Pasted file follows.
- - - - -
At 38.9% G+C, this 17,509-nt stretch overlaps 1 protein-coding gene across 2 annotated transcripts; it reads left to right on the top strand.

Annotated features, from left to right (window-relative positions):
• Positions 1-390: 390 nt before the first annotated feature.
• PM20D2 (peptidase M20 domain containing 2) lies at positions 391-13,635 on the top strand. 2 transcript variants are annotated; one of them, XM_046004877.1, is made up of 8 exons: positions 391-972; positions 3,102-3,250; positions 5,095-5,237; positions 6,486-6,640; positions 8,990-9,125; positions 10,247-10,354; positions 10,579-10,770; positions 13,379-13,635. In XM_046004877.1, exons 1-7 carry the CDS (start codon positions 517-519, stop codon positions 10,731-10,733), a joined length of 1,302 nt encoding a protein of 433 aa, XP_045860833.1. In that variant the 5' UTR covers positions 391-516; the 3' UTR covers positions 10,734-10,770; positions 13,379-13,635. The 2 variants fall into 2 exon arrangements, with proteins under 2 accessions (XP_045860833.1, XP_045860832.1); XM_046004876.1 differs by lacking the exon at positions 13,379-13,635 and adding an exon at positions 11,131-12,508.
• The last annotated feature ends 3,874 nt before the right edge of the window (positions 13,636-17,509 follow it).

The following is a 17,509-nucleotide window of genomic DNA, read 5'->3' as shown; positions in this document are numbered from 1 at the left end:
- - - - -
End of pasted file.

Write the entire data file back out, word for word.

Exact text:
At 38.9% G+C, this 17,509-nt stretch overlaps 1 protein-coding gene across 2 annotated transcripts; it reads left to right on the top strand.

Annotated features, from left to right (window-relative positions):
• Positions 1-390: 390 nt before the first annotated feature.
• PM20D2 (peptidase M20 domain containing 2) lies at positions 391-13,635 on the top strand. 2 transcript variants are annotated; one of them, XM_046004877.1, is made up of 8 exons: positions 391-972; positions 3,102-3,250; positions 5,095-5,237; positions 6,486-6,640; positions 8,990-9,125; positions 10,247-10,354; positions 10,579-10,770; positions 13,379-13,635. In XM_046004877.1, exons 1-7 carry the CDS (start codon positions 517-519, stop codon positions 10,731-10,733), a joined length of 1,302 nt encoding a protein of 433 aa, XP_045860833.1. In that variant the 5' UTR covers positions 391-516; the 3' UTR covers positions 10,734-10,770; positions 13,379-13,635. The 2 variants fall into 2 exon arrangements, with proteins under 2 accessions (XP_045860833.1, XP_045860832.1); XM_046004876.1 differs by lacking the exon at positions 13,379-13,635 and adding an exon at positions 11,131-12,508.
• The last annotated feature ends 3,874 nt before the right edge of the window (positions 13,636-17,509 follow it).

The following is a 17,509-nucleotide window of genomic DNA, read 5'->3' as shown; positions in this document are numbered from 1 at the left end: